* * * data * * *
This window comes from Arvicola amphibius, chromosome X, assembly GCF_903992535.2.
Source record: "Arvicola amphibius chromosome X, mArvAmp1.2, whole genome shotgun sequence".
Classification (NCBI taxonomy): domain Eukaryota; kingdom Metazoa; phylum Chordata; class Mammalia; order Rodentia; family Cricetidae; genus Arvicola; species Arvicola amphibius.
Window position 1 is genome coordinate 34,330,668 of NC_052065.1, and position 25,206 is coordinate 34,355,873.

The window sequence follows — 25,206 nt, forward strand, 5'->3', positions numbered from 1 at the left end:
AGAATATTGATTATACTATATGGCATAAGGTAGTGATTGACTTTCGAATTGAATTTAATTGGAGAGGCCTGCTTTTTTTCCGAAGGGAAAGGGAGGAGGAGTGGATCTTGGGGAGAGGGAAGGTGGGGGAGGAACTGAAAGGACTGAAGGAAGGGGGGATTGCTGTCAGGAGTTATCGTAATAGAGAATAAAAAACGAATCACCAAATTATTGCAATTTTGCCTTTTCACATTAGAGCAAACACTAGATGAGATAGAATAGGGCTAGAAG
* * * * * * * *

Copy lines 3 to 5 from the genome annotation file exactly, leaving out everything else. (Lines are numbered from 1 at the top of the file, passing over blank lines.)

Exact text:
Classification (NCBI taxonomy): domain Eukaryota; kingdom Metazoa; phylum Chordata; class Mammalia; order Rodentia; family Cricetidae; genus Arvicola; species Arvicola amphibius.
Window position 1 is genome coordinate 34,330,668 of NC_052065.1, and position 25,206 is coordinate 34,355,873.

The window sequence follows — 25,206 nt, forward strand, 5'->3', positions numbered from 1 at the left end: